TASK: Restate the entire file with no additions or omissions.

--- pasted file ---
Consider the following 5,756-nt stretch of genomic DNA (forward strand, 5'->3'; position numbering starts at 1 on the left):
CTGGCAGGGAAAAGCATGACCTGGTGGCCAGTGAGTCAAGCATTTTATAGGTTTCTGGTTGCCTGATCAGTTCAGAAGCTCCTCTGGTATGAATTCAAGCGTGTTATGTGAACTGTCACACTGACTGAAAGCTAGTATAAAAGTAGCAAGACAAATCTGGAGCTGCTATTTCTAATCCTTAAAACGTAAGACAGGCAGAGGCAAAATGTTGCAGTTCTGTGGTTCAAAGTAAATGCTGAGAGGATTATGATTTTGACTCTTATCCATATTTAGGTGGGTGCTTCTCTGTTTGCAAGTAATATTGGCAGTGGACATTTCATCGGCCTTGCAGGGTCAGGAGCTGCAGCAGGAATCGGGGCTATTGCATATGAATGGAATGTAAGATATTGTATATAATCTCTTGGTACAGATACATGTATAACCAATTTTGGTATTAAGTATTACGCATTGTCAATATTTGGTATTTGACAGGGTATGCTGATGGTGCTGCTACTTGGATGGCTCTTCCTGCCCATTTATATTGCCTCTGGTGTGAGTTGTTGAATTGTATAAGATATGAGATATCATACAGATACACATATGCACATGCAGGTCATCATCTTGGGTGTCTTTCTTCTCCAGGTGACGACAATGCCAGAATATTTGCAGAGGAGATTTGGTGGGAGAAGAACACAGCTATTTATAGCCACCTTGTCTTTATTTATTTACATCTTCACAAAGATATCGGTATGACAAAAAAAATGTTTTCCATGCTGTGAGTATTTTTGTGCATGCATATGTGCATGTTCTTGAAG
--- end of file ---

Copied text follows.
Consider the following 5,756-nt stretch of genomic DNA (forward strand, 5'->3'; position numbering starts at 1 on the left):
CTGGCAGGGAAAAGCATGACCTGGTGGCCAGTGAGTCAAGCATTTTATAGGTTTCTGGTTGCCTGATCAGTTCAGAAGCTCCTCTGGTATGAATTCAAGCGTGTTATGTGAACTGTCACACTGACTGAAAGCTAGTATAAAAGTAGCAAGACAAATCTGGAGCTGCTATTTCTAATCCTTAAAACGTAAGACAGGCAGAGGCAAAATGTTGCAGTTCTGTGGTTCAAAGTAAATGCTGAGAGGATTATGATTTTGACTCTTATCCATATTTAGGTGGGTGCTTCTCTGTTTGCAAGTAATATTGGCAGTGGACATTTCATCGGCCTTGCAGGGTCAGGAGCTGCAGCAGGAATCGGGGCTATTGCATATGAATGGAATGTAAGATATTGTATATAATCTCTTGGTACAGATACATGTATAACCAATTTTGGTATTAAGTATTACGCATTGTCAATATTTGGTATTTGACAGGGTATGCTGATGGTGCTGCTACTTGGATGGCTCTTCCTGCCCATTTATATTGCCTCTGGTGTGAGTTGTTGAATTGTATAAGATATGAGATATCATACAGATACACATATGCACATGCAGGTCATCATCTTGGGTGTCTTTCTTCTCCAGGTGACGACAATGCCAGAATATTTGCAGAGGAGATTTGGTGGGAGAAGAACACAGCTATTTATAGCCACCTTGTCTTTATTTATTTACATCTTCACAAAGATATCGGTATGACAAAAAAAATGTTTTCCATGCTGTGAGTATTTTTGTGCATGCATATGTGCATGTTCTTGAAG